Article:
What finally weakened the Filipino elite was economic globalization. By the late 20th century the descendants of the illustrados had nearly run their patrimony into the ground. And to cover up their failures they resorted to the time-tested technique of scapegoating their enemies; first blaming the economic role of foreigners; then junking the American-era Constitution modeled largely after that of the US; finally in 1992 closing the last of the American bases …. The one legacy they had not succeeded in completely dismantling was that of the Thomasites [President McKinley’s Peace Corps?]. English remained the official, though declining, medium of higher instruction until 2001 when it was finally replaced by Pilipino at all levels of education. The displacement was to last two whole years.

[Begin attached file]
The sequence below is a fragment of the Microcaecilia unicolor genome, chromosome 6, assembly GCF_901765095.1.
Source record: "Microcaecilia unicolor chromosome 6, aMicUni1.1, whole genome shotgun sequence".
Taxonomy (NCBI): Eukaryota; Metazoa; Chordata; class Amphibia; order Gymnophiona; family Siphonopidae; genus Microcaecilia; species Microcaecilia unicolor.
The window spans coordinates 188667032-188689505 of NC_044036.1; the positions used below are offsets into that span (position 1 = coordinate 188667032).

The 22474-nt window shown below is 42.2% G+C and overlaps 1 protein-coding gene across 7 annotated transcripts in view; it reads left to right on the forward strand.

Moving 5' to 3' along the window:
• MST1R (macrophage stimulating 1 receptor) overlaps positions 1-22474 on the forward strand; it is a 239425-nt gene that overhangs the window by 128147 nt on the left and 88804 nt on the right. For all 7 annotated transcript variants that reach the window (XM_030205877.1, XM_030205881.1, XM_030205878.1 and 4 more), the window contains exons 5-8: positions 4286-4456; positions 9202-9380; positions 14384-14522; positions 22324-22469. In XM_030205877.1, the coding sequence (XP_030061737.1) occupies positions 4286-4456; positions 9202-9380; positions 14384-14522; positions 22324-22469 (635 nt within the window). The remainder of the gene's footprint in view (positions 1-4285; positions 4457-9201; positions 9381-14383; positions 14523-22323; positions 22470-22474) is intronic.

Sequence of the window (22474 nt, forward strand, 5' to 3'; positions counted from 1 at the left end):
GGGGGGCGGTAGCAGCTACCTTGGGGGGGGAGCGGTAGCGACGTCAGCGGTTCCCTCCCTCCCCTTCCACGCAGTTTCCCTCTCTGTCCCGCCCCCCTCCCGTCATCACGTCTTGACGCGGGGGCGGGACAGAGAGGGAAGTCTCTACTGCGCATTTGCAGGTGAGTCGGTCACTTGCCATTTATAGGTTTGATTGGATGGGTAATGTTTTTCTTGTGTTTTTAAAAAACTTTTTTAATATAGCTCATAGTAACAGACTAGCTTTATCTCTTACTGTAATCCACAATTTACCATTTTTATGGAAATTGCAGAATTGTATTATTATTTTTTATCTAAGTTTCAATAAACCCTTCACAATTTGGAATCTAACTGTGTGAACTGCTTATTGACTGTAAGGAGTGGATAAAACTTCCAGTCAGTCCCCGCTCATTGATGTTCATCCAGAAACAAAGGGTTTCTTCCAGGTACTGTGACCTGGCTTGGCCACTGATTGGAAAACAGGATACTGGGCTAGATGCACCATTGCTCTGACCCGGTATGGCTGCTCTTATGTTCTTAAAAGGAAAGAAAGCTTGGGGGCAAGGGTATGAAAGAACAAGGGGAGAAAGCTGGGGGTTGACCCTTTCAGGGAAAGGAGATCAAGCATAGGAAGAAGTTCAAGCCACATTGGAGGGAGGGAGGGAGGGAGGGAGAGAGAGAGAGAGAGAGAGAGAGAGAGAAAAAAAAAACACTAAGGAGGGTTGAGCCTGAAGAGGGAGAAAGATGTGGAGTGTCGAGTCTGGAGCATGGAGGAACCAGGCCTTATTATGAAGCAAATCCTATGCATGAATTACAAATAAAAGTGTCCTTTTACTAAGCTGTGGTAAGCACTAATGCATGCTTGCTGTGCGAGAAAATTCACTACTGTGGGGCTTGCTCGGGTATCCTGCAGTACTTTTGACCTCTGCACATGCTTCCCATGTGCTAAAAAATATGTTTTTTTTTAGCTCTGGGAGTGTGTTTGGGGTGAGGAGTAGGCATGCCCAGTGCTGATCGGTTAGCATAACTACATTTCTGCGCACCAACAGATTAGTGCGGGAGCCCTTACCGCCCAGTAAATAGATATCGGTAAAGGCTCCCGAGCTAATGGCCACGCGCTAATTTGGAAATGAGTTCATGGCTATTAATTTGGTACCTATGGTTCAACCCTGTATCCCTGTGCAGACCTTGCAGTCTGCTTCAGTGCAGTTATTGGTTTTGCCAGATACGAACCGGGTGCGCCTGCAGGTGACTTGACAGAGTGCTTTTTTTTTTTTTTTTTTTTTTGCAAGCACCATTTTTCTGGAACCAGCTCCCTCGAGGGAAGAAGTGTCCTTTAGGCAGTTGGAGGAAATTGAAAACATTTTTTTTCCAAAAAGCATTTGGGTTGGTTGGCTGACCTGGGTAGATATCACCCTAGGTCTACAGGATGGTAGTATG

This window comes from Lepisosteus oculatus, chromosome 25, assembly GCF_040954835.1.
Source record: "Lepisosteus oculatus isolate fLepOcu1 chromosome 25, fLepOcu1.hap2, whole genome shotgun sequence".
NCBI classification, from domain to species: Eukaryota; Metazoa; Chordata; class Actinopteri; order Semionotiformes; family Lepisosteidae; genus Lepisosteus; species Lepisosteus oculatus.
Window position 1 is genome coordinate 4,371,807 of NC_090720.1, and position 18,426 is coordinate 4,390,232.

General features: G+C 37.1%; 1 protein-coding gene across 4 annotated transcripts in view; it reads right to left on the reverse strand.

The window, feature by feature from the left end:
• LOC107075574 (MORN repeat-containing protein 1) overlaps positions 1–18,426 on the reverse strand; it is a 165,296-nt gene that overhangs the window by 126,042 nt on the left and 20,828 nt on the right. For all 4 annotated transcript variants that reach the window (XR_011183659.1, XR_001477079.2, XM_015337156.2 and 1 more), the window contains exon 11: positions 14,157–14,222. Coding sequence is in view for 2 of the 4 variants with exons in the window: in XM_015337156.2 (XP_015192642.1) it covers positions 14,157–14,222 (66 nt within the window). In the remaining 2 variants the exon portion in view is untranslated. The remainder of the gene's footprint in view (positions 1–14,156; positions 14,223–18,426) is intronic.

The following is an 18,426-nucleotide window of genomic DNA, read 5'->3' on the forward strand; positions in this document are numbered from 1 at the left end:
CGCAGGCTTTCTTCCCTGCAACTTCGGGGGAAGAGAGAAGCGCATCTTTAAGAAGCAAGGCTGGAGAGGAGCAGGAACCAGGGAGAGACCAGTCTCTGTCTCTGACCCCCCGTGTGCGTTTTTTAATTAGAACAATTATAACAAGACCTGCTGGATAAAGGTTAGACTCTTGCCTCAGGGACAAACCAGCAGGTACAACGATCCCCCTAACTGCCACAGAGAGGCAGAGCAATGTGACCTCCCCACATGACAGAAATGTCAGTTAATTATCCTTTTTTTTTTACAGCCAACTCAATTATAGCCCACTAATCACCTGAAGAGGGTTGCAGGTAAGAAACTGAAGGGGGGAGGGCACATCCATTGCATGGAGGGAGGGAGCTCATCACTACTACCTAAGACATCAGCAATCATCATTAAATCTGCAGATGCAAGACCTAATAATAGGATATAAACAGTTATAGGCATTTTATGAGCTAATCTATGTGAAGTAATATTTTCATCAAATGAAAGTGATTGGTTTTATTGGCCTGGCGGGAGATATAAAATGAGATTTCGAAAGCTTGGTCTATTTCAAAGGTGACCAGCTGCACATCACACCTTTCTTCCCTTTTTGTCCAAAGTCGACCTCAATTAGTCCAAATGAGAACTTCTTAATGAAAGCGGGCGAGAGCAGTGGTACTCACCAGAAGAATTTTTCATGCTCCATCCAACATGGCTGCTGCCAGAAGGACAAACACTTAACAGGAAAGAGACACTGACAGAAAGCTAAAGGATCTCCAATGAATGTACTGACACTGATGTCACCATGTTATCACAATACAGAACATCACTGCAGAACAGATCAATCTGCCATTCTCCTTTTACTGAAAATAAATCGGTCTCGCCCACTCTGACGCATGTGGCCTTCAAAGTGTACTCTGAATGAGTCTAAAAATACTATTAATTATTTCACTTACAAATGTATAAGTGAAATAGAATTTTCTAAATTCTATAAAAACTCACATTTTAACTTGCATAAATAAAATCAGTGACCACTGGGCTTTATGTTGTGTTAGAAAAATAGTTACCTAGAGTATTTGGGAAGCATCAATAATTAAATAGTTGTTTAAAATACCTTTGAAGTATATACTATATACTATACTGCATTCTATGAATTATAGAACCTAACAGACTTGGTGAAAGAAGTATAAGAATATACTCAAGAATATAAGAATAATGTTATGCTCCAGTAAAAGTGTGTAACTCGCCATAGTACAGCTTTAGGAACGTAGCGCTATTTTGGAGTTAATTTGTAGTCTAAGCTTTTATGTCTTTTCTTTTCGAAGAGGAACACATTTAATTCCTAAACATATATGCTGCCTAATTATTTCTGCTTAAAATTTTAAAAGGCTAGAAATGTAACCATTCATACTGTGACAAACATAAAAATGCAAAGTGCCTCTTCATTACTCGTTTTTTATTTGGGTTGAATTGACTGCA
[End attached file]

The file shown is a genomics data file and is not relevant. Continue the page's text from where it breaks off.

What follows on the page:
Even as the “nationalists” put the capstone on their decaying edifice the “peasants” were deserting their structure wholesale. By the early 21st century fully 11% of the entire Filipino population had fled to work abroad, though the percentage was probably higher. As a proportion of population it was a diaspora unprecedented in modern history. There are twelve million overseas Filipinos. By comparison there are only 35 million overseas Chinese. In 2003 the Philippine elite woke to the fact that overseas Filipinos were literally keeping their decaying kingdom afloat, providing 13.5% of total GDP, chiefly in sums sent to relatives. That year the Philippine Department of Education ordered English reinstated as the medium of instruction. Like some strange delayed explosion, the Thomasite weapon had detonated a hundred years into the future. But this time it was not the American teachers who crossed oceans to teach Philippine peasants. It was the Philippine peasants who went overseas to work and to learn.